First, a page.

Letters - 4 September 2020

From Swarthmore Lecture to Give Glenthorne a go

Swarthmore Lecture

What an exciting read the Swarthmore Lecture, Openings to the infinite ocean, A friendly offering of Hope, is this year! If one cuts through the excessive plethora of quotations (and surely the editors could have helped with this) to Tom Shakespeare’s own words, what a challenge it is for us as individuals but also to the Religious Society of Friends as an organisation.

He asks: ‘What would make us, as Friends, really unpopular today? As Quakers, it seems to me that we need to be a constant disturbance in society. We need to be a troubling people. Maybe we are called to be just that.’

But is that the way we and the world see Britain Yearly Meeting today? I think not. I hope the Society can respond to Tom positively and answer that call.
John H Hall

I fully appreciate the importance of maintaining spiritual and emotional connection among Friends during these difficult times and welcome the emergence of Zoom as a clear favourite technical solution that enables this to happen. Since lockdown began, I have welcomed and looked forward to the chance to connect with our Meeting in this way.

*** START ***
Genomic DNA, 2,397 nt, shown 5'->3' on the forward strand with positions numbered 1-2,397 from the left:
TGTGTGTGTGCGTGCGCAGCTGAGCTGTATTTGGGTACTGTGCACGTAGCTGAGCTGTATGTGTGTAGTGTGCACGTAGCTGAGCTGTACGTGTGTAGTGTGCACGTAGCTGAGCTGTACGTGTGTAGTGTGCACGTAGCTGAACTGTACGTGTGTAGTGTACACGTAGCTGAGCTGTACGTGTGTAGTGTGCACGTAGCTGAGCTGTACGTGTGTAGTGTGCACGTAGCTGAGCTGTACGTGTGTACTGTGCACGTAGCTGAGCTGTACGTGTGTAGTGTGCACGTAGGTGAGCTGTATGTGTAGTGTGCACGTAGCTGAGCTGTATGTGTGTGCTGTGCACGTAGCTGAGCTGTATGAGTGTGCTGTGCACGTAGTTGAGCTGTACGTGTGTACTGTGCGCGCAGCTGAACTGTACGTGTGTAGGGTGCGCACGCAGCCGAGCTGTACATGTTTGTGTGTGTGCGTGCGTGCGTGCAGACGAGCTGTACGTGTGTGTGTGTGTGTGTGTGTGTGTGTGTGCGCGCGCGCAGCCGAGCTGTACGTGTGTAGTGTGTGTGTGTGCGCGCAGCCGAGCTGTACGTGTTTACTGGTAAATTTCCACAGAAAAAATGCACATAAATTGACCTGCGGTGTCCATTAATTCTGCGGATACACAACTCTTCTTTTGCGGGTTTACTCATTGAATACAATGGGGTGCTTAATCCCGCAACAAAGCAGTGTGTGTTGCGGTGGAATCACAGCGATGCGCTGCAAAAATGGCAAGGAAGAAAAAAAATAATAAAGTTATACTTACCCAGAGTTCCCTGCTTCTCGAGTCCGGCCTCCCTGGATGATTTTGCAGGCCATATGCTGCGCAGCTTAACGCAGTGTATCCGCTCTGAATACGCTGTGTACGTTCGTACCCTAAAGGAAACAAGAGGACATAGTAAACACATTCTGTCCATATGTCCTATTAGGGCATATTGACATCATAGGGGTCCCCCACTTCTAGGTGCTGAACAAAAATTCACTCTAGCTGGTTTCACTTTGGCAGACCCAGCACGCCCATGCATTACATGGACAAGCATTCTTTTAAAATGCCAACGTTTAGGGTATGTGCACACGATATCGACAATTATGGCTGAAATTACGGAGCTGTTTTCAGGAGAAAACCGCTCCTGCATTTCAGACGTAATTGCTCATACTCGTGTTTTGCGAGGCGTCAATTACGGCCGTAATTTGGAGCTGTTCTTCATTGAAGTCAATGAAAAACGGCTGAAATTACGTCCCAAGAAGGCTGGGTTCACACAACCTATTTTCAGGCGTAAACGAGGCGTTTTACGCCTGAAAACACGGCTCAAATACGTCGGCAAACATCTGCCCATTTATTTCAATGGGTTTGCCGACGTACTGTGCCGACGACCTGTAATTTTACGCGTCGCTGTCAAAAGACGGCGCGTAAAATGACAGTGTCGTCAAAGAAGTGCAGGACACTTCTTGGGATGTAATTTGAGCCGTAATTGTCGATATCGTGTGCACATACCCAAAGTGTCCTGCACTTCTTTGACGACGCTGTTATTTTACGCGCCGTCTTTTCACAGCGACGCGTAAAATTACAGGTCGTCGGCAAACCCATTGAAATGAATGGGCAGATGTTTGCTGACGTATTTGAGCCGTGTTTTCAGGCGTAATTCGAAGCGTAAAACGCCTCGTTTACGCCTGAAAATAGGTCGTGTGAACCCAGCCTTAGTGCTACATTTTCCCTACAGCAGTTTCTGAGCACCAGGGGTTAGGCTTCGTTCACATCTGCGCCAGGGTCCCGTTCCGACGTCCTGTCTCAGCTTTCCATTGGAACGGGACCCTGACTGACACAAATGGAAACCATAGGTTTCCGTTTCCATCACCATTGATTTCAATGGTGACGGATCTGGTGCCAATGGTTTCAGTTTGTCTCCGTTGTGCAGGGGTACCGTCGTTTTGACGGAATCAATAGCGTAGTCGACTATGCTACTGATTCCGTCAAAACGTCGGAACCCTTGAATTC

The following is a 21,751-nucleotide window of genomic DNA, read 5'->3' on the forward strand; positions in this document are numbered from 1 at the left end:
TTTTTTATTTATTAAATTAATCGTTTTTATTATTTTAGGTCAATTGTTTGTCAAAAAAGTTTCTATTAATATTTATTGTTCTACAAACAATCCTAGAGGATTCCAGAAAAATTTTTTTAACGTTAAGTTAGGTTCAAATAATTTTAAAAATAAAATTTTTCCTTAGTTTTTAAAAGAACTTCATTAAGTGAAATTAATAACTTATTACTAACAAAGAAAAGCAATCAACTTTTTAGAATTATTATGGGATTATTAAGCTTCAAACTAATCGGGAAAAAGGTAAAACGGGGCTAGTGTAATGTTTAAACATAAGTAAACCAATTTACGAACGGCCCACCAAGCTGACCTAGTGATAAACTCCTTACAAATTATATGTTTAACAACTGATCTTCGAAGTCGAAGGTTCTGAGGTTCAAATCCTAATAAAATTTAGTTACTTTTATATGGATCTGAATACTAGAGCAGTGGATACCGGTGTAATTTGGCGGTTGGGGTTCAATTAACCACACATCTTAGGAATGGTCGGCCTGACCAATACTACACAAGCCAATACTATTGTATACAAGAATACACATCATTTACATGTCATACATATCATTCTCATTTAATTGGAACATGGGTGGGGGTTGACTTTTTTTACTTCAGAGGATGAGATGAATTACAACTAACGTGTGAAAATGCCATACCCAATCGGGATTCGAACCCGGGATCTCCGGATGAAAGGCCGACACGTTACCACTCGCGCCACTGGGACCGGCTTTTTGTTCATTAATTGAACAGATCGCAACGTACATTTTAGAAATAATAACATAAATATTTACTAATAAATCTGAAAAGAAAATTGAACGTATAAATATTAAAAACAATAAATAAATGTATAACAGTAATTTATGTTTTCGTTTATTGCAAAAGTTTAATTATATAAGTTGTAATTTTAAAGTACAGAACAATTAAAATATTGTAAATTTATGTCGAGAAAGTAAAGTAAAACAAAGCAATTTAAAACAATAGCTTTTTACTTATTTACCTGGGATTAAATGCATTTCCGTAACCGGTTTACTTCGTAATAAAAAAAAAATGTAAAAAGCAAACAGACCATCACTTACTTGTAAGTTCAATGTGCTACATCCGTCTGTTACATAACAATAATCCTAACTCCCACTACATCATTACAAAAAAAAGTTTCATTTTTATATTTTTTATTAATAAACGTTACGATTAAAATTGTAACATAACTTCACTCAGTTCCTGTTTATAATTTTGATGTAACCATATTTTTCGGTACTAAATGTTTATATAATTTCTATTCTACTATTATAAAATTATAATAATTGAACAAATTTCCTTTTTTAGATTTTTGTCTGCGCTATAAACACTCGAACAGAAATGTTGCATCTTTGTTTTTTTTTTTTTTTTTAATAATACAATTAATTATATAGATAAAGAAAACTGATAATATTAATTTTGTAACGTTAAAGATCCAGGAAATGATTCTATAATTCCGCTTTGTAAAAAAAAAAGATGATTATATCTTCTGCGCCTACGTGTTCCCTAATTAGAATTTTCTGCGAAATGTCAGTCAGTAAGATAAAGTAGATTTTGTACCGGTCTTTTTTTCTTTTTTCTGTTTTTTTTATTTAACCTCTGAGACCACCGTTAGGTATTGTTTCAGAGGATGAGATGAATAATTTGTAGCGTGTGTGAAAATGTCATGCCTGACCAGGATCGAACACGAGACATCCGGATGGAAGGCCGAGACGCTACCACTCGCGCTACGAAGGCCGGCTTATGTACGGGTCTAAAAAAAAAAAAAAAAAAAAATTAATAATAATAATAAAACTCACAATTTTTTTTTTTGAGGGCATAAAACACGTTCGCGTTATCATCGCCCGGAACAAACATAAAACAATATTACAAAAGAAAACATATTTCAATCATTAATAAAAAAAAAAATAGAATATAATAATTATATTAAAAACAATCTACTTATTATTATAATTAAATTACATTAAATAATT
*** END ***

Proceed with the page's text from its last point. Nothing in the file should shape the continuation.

My faith in Zoom was recently called into question when I attended a blended worship in Ipswich as a way of fact-finding to understand how our own Meeting might build on their experience.

As we settled into our Meeting I was immediately and forcefully struck by the power of human contact in a way that Zoom could never replace. Even though we could not touch and maintained the appropriate social distance I knew that human contact (or in this case proximity) in and of itself is a form of ministry; a gift and a reminder of the essence of how Quakers come together. I accept that some may not be able to attend a face-to-face meeting and Zoom facilitates meetings for those who cannot attend or choose not to. As we return to something approximating our old lives I hope that personal meetings once again become the norm and that Zoom reverts to its rightful place – a facilitator, not a substitute medium for our Meetings for Worship.

Colin Hopkins

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